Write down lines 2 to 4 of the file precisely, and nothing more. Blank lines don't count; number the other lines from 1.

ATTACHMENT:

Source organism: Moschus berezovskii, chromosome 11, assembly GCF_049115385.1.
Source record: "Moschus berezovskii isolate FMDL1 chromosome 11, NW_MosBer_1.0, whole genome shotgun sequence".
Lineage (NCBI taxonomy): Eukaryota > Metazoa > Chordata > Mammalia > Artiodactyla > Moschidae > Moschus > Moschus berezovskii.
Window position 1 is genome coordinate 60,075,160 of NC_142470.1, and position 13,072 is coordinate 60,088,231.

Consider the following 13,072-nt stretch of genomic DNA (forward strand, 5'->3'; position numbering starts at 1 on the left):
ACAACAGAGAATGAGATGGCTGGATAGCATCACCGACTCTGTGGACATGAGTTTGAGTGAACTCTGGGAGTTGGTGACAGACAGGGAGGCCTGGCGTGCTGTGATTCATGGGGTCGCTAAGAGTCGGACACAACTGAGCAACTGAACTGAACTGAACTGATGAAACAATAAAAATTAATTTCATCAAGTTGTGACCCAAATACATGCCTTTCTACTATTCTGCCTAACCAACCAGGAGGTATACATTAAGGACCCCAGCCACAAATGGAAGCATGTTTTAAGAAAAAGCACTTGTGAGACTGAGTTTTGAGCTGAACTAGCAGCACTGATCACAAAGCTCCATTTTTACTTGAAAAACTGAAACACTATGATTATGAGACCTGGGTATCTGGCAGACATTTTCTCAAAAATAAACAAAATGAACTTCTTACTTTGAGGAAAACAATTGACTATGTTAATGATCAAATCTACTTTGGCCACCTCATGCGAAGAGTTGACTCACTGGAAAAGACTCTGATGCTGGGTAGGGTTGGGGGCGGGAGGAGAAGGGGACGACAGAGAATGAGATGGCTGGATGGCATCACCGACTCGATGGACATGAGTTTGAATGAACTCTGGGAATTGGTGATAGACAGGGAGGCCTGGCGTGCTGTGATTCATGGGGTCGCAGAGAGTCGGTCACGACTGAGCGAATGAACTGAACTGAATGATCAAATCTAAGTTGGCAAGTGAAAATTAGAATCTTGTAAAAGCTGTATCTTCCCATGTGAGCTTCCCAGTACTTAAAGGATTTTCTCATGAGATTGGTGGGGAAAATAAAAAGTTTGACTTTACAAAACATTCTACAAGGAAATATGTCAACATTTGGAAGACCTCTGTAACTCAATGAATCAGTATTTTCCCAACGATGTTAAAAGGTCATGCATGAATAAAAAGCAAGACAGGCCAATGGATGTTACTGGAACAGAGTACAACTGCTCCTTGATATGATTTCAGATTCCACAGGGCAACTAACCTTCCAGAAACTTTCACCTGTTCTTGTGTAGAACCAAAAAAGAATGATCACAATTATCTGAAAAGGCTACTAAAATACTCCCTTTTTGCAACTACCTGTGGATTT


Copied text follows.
Source record: "Moschus berezovskii isolate FMDL1 chromosome 11, NW_MosBer_1.0, whole genome shotgun sequence".
Lineage (NCBI taxonomy): Eukaryota > Metazoa > Chordata > Mammalia > Artiodactyla > Moschidae > Moschus > Moschus berezovskii.
Window position 1 is genome coordinate 60,075,160 of NC_142470.1, and position 13,072 is coordinate 60,088,231.